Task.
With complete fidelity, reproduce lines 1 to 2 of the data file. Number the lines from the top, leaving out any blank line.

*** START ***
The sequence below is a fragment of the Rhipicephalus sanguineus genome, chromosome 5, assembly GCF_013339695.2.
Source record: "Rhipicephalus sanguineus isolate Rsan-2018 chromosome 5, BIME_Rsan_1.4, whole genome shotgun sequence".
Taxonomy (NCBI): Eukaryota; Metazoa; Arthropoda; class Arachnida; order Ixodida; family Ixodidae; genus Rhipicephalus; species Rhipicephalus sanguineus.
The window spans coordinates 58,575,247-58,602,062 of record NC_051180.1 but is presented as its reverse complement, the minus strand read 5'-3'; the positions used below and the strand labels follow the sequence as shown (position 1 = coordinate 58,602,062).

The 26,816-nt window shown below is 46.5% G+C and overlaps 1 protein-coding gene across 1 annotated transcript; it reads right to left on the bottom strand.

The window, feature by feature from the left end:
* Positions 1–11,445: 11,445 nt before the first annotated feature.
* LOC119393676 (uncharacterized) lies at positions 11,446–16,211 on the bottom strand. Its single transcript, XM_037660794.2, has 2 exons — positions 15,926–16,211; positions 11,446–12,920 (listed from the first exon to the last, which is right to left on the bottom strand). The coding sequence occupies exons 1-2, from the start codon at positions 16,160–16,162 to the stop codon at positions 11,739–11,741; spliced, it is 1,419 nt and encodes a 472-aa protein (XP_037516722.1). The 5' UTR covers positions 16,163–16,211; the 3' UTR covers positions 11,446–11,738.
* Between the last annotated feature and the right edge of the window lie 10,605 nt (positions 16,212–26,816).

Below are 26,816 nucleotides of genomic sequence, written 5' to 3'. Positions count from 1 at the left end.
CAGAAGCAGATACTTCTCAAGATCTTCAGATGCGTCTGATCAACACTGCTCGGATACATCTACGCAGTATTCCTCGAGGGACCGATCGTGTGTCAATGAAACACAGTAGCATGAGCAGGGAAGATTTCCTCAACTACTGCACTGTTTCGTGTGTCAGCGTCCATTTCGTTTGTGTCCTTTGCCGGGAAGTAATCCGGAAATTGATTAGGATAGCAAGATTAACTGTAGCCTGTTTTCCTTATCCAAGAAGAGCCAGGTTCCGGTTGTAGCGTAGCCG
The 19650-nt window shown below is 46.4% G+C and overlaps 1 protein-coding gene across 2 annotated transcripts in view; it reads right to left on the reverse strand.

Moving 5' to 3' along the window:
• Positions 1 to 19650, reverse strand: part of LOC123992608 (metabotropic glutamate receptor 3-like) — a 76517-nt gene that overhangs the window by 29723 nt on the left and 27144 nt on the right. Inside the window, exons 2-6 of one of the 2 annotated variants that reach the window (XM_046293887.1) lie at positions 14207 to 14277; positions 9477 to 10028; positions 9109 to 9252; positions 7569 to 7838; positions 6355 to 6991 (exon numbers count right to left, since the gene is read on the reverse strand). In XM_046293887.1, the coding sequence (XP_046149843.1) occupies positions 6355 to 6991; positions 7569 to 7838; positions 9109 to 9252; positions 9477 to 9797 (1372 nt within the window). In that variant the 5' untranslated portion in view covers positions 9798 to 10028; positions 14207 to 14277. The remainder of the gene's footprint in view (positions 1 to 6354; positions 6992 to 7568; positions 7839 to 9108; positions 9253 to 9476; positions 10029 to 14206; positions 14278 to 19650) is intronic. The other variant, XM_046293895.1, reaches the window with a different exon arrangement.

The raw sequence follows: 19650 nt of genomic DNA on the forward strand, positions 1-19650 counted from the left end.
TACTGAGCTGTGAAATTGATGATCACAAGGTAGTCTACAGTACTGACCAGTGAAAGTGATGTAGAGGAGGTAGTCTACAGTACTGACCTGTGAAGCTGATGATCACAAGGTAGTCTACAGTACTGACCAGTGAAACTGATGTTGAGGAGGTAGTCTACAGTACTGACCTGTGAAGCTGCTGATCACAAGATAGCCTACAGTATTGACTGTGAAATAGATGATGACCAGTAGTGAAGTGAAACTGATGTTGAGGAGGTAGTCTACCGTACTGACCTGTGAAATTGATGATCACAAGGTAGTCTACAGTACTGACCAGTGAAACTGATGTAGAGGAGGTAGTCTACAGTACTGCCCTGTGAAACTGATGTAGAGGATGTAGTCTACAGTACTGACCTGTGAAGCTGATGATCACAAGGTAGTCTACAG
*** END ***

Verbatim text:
The sequence below is a fragment of the Rhipicephalus sanguineus genome, chromosome 5, assembly GCF_013339695.2.
Source record: "Rhipicephalus sanguineus isolate Rsan-2018 chromosome 5, BIME_Rsan_1.4, whole genome shotgun sequence".